In 1473 Ficino was ordained priest. He was ordained priest and received several feces, some of them before his ordination. In 1487 he became canon at the cathedral of Florence. At that time his patron Lorenzo de’ Medici even tried in vain to make him bishop of Cortona. With the assumption of ecclesiastical tasks, to which preaching belonged, an increased interest of Ficino in specific theological topics connected, whereby he remained however faithful to his Platonic basic orientation.
With the death of the statesman Lorenzo il Magnifico in 1492 the epoch ended in which Florence was the most important centre of humanistic intellectual life in Italy, and with it also the long time which had offered optimal conditions for Ficino’s work. In the period that followed, serious political and religious upheavals with violent clashes began. The Medici were expelled from the city, and in 1494 the invasion army of the French King Charles VIII occupied the city. Florence, and finally with the Dominican monk Girolamo Savonarola a sharp anti-humanistic direction came to power. Under these circumstances, Ficino’s concept of a humanistic Christianity in the neoplatonic spirit no longer found a favourable breeding ground. After the execution of Savonarola in May 1498, Ficino wrote a defense pamphlet against him in which he noted with satisfaction that the divine mercy had fortunately recently “liberated” the city from this plague. 13] On October 1, 1499, he died in his villa in Careggi.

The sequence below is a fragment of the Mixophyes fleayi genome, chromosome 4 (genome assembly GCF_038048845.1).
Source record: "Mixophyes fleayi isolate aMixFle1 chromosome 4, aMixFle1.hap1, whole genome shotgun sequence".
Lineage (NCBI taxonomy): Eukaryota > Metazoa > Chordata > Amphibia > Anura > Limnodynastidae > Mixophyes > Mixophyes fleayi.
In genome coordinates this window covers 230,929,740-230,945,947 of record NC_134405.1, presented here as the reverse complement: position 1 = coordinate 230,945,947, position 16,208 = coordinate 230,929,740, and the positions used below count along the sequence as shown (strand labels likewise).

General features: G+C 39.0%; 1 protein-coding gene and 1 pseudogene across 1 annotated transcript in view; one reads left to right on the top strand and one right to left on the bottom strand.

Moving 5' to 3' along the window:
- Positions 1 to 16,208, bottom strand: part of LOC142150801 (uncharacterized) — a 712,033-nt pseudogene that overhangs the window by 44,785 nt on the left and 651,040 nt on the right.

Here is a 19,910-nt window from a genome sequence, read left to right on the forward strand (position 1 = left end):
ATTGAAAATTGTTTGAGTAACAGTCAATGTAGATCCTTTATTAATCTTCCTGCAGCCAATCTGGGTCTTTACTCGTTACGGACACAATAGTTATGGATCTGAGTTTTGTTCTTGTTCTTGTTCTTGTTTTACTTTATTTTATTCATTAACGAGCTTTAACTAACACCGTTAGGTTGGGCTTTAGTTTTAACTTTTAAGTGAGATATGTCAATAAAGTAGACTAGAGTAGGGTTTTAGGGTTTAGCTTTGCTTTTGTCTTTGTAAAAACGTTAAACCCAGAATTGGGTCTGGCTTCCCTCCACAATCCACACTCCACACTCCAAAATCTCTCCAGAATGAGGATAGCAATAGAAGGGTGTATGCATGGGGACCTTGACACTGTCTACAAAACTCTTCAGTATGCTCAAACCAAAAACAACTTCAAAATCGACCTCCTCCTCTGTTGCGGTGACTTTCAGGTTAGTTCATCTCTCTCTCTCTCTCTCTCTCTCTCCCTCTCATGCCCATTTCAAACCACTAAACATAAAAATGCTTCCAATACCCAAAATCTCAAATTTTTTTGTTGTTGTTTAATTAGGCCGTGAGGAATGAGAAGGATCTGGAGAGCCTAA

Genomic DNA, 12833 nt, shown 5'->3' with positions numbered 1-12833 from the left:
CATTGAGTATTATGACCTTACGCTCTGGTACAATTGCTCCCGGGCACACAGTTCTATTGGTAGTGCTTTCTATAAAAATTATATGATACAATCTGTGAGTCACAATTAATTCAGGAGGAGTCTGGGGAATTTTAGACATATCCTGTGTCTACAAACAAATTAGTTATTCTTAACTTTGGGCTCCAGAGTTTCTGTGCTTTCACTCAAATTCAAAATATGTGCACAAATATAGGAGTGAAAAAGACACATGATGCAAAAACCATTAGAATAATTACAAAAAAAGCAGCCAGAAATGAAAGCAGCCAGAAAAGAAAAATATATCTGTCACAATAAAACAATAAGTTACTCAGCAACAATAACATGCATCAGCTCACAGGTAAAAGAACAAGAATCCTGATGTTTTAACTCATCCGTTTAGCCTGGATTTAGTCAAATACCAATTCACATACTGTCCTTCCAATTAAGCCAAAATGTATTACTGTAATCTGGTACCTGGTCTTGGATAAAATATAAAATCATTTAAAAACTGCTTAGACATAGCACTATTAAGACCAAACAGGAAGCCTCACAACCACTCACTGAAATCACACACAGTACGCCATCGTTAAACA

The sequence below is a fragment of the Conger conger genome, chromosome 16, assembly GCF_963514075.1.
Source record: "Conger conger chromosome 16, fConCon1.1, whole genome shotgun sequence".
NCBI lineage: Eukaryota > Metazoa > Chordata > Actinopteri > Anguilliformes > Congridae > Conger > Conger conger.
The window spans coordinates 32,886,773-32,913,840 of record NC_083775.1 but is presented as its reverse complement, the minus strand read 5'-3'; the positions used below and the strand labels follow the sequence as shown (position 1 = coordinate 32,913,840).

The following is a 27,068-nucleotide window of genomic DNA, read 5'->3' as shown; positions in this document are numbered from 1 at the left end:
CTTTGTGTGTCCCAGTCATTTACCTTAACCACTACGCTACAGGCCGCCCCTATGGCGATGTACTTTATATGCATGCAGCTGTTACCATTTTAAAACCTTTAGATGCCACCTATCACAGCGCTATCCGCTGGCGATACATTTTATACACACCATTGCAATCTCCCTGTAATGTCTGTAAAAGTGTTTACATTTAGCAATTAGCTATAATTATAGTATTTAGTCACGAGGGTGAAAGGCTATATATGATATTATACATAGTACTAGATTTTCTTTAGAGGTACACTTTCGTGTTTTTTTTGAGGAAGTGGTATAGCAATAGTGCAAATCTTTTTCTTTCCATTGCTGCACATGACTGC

References and Further Reading:
-  Celenza, Christopher S. “Marsilio Ficino”. In Zalta, Edward N. (ed.). Stanford Encyclopedia of Philosophy.
-  Marsilio Ficino at the Mathematics Genealogy Project
-  Works by Marsilio Ficino at Open Library
-  Pico della Mirandola and the 900 Theses, SciHi Blog
-  Dante Alighieri and the Divine Comedy, SciHi blog
-  Girolamo Savonarola’s Bonfires of Vanity, SciHi Blog
-  Marsilio Ficino, Italian philosopher, at Wikidata
-  James G. Snyder: Marsilio Ficino (1433–1499). In: Internet Encyclopedia of Philosophy.
-  Timeline of Renaissance Philosophers, via DBpedia and Wikidata